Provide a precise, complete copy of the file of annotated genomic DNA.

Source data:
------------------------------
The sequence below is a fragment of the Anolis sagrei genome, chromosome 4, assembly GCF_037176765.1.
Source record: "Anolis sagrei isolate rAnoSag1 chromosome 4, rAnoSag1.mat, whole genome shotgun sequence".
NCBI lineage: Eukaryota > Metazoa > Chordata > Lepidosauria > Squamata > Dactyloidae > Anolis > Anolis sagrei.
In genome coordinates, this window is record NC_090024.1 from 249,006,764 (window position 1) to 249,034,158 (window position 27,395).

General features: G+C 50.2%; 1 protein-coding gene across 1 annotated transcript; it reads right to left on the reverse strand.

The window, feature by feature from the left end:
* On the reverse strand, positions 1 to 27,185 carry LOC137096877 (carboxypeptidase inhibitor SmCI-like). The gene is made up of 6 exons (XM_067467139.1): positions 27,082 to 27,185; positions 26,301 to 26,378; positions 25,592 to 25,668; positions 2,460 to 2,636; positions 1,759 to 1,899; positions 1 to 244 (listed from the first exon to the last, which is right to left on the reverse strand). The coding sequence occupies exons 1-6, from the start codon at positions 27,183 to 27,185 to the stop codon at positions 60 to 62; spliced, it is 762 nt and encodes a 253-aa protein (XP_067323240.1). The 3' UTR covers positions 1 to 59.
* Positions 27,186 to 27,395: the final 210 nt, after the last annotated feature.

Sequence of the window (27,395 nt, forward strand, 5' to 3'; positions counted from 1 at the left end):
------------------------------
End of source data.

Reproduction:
The sequence below is a fragment of the Anolis sagrei genome, chromosome 4, assembly GCF_037176765.1.
Source record: "Anolis sagrei isolate rAnoSag1 chromosome 4, rAnoSag1.mat, whole genome shotgun sequence".
NCBI lineage: Eukaryota > Metazoa > Chordata > Lepidosauria > Squamata > Dactyloidae > Anolis > Anolis sagrei.
In genome coordinates, this window is record NC_090024.1 from 249,006,764 (window position 1) to 249,034,158 (window position 27,395).

General features: G+C 50.2%; 1 protein-coding gene across 1 annotated transcript; it reads right to left on the reverse strand.

The window, feature by feature from the left end:
* On the reverse strand, positions 1 to 27,185 carry LOC137096877 (carboxypeptidase inhibitor SmCI-like). The gene is made up of 6 exons (XM_067467139.1): positions 27,082 to 27,185; positions 26,301 to 26,378; positions 25,592 to 25,668; positions 2,460 to 2,636; positions 1,759 to 1,899; positions 1 to 244 (listed from the first exon to the last, which is right to left on the reverse strand). The coding sequence occupies exons 1-6, from the start codon at positions 27,183 to 27,185 to the stop codon at positions 60 to 62; spliced, it is 762 nt and encodes a 253-aa protein (XP_067323240.1). The 3' UTR covers positions 1 to 59.
* Positions 27,186 to 27,395: the final 210 nt, after the last annotated feature.

Sequence of the window (27,395 nt, forward strand, 5' to 3'; positions counted from 1 at the left end):